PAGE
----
What’s more, the solution must also be tamper-proof. There have already been several reports of the sale and purchase of counterfeit negative Covid test certificates in France and Brazil, while one UK man has been surprisingly candid about how easy he found it to falsify his friend’s test results. Meanwhile, further abuse has been uncovered in South Africa, where the country’s police seized hundreds of ampules of a fake vaccine, seemingly validating the global alert which Interpol put out in early December warning that organised crime groups were preparing to target the rollout of coronavirus vaccines.
Tech to the rescue?
Clearly, those concerns underline the fact that Britain’s current system of tracking coronavirus vaccination – a physical card with no discernible contingency plan in the case of loss or theft – is horribly outdated and hopelessly inadequate. Technology offers an obvious escape route, but public mistrust of the government’s ability to responsibly handle their sensitive data was one of the chief reasons why the NHS track-and-trace app was such a failure. Where to turn, then?
One viable solution currently in development utilises the existing CERTUS digital seal technology. Launched by Swiss authentication and traceability specialists SICPA, the system uses blockchain protection and secure QR codes to allow authorities to verify information at the touch of a button. Working in tandem with French health data experts OpenHealth and Estonia-based blockchain pioneers Guardtime, SICPA has come up with a “Covid-19 secured health passport”, an interoperable tool that can be used offline and updated in real-time, all without the need for a central database storing the information. Crucially, the solution is also available in physical form, which could prove invaluable to older Britons who are not comfortable using technology but who are nonetheless among the most vulnerable to the disease.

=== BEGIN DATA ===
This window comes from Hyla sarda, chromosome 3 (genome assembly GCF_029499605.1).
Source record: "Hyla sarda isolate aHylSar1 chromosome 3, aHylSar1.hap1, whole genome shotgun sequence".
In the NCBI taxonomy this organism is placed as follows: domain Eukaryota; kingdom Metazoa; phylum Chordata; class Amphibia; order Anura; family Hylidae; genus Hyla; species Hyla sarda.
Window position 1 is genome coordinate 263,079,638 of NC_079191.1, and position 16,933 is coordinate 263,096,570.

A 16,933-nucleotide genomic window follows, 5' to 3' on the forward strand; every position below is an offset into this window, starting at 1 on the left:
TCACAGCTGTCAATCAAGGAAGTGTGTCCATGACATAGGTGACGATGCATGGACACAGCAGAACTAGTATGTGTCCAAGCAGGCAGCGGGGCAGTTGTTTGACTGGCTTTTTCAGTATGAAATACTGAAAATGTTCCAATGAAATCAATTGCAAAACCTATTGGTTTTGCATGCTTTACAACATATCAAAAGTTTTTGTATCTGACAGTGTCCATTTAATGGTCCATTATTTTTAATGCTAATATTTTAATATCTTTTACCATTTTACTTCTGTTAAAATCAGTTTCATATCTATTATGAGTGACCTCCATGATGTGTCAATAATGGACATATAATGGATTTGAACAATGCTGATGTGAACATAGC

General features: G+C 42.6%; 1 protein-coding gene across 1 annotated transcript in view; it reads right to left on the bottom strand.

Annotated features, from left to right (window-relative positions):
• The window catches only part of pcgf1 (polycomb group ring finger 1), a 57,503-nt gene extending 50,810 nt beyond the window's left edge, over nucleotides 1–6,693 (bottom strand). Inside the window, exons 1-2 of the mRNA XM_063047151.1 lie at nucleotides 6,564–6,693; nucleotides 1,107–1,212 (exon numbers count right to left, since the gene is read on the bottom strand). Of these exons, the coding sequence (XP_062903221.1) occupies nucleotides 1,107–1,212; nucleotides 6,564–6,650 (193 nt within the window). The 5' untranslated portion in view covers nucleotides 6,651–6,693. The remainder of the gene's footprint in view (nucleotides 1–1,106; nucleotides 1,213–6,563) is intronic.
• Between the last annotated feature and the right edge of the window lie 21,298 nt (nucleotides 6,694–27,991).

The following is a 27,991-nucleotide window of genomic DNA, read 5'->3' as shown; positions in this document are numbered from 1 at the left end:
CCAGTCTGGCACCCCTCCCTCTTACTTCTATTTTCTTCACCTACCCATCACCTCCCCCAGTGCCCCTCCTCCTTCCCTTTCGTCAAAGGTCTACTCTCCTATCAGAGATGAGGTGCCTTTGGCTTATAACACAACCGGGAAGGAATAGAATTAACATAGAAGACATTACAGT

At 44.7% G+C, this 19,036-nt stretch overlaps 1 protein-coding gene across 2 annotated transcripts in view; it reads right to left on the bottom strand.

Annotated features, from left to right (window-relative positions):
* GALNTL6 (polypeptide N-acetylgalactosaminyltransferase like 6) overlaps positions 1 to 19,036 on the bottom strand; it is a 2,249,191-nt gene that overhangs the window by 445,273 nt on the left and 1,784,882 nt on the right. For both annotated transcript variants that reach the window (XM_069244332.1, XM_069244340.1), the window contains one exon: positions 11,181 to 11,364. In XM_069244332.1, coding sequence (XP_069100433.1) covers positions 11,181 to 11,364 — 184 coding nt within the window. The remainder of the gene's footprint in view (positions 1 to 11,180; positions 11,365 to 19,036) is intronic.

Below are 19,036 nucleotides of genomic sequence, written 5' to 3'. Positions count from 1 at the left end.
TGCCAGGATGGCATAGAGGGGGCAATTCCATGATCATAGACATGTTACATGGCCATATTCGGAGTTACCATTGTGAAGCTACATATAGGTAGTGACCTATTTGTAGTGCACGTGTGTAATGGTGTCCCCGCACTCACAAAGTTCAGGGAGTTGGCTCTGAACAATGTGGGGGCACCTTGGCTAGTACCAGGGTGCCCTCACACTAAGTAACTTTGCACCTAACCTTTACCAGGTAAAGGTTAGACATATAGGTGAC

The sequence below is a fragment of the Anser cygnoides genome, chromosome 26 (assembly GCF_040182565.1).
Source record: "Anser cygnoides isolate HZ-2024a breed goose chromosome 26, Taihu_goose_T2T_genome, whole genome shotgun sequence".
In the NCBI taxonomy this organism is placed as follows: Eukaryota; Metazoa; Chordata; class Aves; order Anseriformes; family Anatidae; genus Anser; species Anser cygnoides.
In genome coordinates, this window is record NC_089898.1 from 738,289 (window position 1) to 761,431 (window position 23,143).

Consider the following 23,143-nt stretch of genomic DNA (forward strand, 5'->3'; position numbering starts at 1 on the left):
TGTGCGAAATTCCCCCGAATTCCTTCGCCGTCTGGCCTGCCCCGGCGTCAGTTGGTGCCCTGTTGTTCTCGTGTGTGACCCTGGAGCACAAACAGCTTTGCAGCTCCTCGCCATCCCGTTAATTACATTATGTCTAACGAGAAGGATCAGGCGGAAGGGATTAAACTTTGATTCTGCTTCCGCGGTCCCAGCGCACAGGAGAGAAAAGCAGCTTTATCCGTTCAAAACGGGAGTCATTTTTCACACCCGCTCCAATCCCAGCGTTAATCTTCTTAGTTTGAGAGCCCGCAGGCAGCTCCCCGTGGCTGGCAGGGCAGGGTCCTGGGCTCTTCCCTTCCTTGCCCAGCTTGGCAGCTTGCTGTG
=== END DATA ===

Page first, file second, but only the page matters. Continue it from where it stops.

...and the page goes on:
A strategy for the long-term
Whichever solution the UK chooses, it will need to implement it soon, as fraudsters have already begun advertising fake NHS vaccine cards online. There was much fanfare at the beginning of December, when Britain officially became the first country in the world to administer the approved Pfizer/BioNTech vaccine to a citizen outside of clinical trials. While that crumb of good news did represent a welcome respite for what has been tough a year for the UK in particular, it’s clear that the road ahead remains a long one.
Just days ago, the WHO warned that Covid-19 is likely to become endemic and perhaps may not even be the biggest pandemic we face in the foreseeable future, instructing governments, businesses and individuals to prepare themselves appropriately. With that counsel still fresh in our ears, it seems inevitable that the new normal upon which commerce, tourism and countless other industries will rely for their future survival is dependent upon the secure verification of health data – or scenes like those witnessed at Dover over Christmas could be repeated around the world ad infinitum.